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Head of the class

Hinske, Jennings capture Rookie of the Year honors

Posted: Monday November 04, 2002 2:05 PM
Updated: Monday November 04, 2002 7:58 PM
   Third Baseman Eric Hinske #11 of the Toronto Blue Jays Eric Hinske lead all AL rookies with 24 homers this season. Jed Jacobsohn/Getty Images

NEW YORK (AP) -- Eric Hinske and Jason Jennings were worried about jobs, not prizes. Now they have both.

Hinske was voted AL Rookie of the Year on Monday and Jennings was voted the NL honor as the Baseball Writers' Association of America began announcing its awards for the 2002 season.

"I just wanted to be staying in the big leagues the whole year," Hinske said. "The success I had was pretty surprising for me."

Hinske, acquired by Toronto from Oakland last December in the deal that sent closer Billy Koch to the Athletics, won the Blue Jays' third-base job in spring training and hit .279 with 24 homers and 84 RBIs. He got 19 of 28 first-place votes and nine seconds to finish with 122 points.

Baltimore right-hander Rodrigo Lopez, who went 15-9 with a 3.57 ERA, was second with nine firsts, 17 seconds and one third for 97 points. Orioles reliever Jorge Julio was third with 14 points after going 5-6 with a 1.99 ERA and 25 saves.

Hinske, 25, became Toronto's first player to win the award outright. Alfredo Griffin tied Minnesota's John Castino in the 1979 rookie voting.

AL Rookie of the Year balloting
Player, Team
1st place
Eric Hinske, TOR 19 122
Rodrigo Lopez, BAL 9 97
Jorge Julio, BAL 0 14
Bobby Kielty, MIN 0 5
Complete balloting | Previous winners
NL Rookie of the Year balloting
Player, Team
1st place
Jason Jennings, COL 27 150
Brad Wilkerson, MON 2 57
Austin Kearns, CIN 2 40
Kazuhisa Ishii, LA 1 16
Complete balloting | Previous winners

J.P. Ricciardi made the trade after leaving the A's, where he was director of player personnel, to become GM of the Blue Jays.

"I was stuck behind a pretty good player in Eric Chavez in Oakland," Hinske said. "J.P. Ricciardi, in bringing me over, said, 'It's your job to lose.' I can't thank him enough for giving me a chance to play every day."

Jennings, 24, went 16-8 with a 4.52 ERA and became the first Colorado player to win the award -- Todd Helton finished second to Kerry Wood four years ago. Jennings got 27 of 32 first-place votes.

"The first months or even two months of the season, I wasn't even sure I'd be there the whole year. I had all my options left," Jennings said.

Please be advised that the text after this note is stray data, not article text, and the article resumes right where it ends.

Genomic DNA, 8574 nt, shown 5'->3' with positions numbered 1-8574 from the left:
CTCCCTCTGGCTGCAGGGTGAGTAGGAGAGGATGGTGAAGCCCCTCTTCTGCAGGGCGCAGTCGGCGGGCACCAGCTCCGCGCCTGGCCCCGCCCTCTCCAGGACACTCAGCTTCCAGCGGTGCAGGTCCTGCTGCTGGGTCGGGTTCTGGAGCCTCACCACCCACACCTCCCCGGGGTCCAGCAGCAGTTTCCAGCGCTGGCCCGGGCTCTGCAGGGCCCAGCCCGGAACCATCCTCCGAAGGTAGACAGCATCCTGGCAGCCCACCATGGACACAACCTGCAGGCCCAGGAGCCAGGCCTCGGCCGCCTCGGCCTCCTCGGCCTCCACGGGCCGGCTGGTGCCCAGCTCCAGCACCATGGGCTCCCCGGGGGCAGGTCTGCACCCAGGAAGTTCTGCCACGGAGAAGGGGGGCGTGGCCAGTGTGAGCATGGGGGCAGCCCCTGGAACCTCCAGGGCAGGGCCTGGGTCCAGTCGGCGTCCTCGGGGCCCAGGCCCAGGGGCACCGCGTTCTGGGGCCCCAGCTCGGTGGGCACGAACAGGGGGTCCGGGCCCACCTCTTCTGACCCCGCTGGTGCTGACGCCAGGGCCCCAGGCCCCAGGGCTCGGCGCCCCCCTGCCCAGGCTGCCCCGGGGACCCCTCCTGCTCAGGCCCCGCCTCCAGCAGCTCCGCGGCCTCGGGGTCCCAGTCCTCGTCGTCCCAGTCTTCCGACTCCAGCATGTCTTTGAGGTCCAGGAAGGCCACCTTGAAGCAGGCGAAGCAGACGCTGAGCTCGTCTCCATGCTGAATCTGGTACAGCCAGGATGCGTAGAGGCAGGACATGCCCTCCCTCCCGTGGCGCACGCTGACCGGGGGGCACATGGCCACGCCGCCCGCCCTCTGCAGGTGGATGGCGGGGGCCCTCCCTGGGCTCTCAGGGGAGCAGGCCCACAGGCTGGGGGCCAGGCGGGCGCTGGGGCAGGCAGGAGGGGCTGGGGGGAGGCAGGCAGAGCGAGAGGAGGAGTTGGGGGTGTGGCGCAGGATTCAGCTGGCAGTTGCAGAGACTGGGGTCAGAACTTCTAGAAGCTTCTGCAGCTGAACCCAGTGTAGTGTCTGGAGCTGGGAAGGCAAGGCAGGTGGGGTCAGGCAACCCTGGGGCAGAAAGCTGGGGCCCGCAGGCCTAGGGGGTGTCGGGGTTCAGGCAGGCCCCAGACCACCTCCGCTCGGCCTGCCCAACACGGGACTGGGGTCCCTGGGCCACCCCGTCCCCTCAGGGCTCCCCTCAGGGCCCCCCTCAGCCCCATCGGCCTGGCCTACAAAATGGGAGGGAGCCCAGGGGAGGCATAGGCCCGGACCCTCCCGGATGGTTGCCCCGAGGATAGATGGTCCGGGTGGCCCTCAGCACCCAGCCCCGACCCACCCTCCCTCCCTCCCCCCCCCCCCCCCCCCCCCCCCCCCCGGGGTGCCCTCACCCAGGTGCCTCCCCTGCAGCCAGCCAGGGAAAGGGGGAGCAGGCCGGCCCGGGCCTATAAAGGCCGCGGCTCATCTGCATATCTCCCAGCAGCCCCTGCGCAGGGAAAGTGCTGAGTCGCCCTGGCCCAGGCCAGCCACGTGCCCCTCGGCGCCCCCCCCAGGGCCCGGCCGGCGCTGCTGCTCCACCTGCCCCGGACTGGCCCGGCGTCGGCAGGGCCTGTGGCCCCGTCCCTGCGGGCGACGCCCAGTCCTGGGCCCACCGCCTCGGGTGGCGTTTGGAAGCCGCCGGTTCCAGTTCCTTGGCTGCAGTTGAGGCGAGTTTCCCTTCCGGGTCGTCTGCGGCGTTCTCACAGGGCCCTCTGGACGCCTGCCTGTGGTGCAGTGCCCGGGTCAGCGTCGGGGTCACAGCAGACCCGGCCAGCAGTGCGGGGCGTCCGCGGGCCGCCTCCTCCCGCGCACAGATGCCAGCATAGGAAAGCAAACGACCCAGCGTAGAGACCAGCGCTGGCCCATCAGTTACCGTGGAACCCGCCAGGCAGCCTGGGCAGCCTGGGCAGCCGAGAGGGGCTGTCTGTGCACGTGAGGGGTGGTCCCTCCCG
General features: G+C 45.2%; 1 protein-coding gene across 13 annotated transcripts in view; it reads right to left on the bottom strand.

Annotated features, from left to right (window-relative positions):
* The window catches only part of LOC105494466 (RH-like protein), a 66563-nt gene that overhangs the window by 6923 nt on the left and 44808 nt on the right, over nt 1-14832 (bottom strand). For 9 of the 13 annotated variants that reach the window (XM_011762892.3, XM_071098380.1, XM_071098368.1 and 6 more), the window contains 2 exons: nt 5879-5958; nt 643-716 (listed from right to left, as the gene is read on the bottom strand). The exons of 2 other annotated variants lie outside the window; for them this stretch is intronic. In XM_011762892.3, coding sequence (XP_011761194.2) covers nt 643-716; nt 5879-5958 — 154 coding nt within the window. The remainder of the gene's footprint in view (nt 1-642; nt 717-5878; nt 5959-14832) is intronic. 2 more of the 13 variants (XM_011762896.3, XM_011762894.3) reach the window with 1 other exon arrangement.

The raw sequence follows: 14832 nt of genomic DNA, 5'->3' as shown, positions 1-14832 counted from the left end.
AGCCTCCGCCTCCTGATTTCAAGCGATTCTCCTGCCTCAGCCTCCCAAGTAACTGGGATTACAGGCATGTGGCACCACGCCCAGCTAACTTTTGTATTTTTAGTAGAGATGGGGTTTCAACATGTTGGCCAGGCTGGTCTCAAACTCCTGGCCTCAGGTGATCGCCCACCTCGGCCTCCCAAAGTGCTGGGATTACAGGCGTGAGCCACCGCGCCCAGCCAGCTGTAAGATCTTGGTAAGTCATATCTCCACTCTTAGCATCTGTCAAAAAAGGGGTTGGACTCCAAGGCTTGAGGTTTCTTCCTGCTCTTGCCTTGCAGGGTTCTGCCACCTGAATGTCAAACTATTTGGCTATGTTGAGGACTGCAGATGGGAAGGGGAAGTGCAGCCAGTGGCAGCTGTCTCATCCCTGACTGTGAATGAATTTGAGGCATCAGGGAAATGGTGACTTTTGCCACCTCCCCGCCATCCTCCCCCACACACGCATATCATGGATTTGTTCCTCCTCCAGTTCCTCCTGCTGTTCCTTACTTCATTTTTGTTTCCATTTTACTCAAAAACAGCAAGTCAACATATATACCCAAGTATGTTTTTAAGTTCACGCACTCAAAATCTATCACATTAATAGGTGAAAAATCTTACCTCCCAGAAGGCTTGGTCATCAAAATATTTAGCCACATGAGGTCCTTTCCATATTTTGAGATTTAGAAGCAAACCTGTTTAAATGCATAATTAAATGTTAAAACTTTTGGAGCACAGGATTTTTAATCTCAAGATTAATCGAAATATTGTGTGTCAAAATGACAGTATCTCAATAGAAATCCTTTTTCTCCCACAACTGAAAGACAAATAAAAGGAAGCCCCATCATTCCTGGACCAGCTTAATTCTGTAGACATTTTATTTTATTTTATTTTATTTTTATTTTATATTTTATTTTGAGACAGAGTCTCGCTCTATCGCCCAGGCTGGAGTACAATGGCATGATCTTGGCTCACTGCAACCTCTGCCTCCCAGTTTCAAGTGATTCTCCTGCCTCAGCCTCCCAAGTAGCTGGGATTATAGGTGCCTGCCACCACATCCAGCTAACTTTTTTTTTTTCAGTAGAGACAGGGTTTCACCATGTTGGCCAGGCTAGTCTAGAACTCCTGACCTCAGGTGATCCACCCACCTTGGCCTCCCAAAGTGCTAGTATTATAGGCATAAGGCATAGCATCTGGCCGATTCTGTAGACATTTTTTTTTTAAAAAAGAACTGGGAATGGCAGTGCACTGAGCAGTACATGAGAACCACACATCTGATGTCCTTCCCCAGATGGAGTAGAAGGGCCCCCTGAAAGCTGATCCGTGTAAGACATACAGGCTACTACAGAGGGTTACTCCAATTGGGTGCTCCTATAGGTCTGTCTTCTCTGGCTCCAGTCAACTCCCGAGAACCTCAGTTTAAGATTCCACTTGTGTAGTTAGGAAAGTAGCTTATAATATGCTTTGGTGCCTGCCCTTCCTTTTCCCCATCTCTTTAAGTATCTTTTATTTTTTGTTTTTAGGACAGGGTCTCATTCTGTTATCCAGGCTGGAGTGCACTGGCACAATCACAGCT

Montreal outfielder Brad Wilkerson, who batted .266 with 20 homers and 59 RBIs, was second with two firsts and 57 points. Cincinnati outfielder Austin Kearns also got two firsts and had 40 points after hitting .315 with 13 homers and 56 RBIs.

Los Angeles left-hander Kazuhisa Ishii got the other first-place vote and had 14 points. He went 14-10 with a 4.27 ERA in his first season since leaving the Japanese leagues.

Hinske, a member of the major league all-star team that will tour Japan this month, had the most homers by an AL rookie since Boston's Nomar Garciaparra hit 30 in 1997. Hinske's first career hit and RBIs came on a two-run single off Red Sox star Pedro Martinez on Opening Day.

After making 16 errors during the first half of the season, Hinske had just four in the second half.

His hometown of Menasha, Wis., has taken notice of his success, similar to the recognition given Jarrod Washburn in Danbury, Wis.

"Not too many Wisconsin guys come to the big leagues," Hinske said "I know back home in Menasha, the whole city is going crazy. I know it was kind of a circus there when I came home after the season."

Jennings, who won the Golden Spikes Award as the top college player three years ago at Baylor, went from Class AA in 2001 to the Rockies in the final weeks of that season.

He began 2002 as Colorado's fifth starter but was more consistent than more heralded pitchers on the staff, including Mike Hampton and Denny Neagle. Despite a 5.65 ERA in 17 starts at hitter-friendly Coors Field, he went 9-4 there.

"Everybody knows it's an offensive park," Jennings said. "I just kind of expect the worst and hope for the best. If you give up five runs and win 7-5, you have to be as happy as you'd be with a two-hit shutout somewhere else. You can't worry about your ERA, your stats, your hits or anything like that because it's going to be high," he said.

Hinske gets a $50,000 bonus for winning the award. His salary last season was $200,000, the major league minimum. Jennings, who made $206,000, did not have a bonus clause.

As they searched back for highlights of the rookies seasons, both mentioned big games against the Red Sox.

On June 11, Jennings pitched seven scoreless innings as the Rockies won 2-1 at Fenway Park, a feat he ranked up with pitching against Atlanta's Greg Maddux. On July 14, Hinske hit a tying homer in the seventh off Tim Wakefield and a winning shot in the ninth off Ugueth Urbina at SkyDome.

"It was pretty cool, pretty overwhelming," Hinske said. "It was probably my favorite moment of the year."

Related information
AL ROY: Balloting | Previous winners
NL ROY: Balloting | Previous winners
Sports Illustrated's postseason awards
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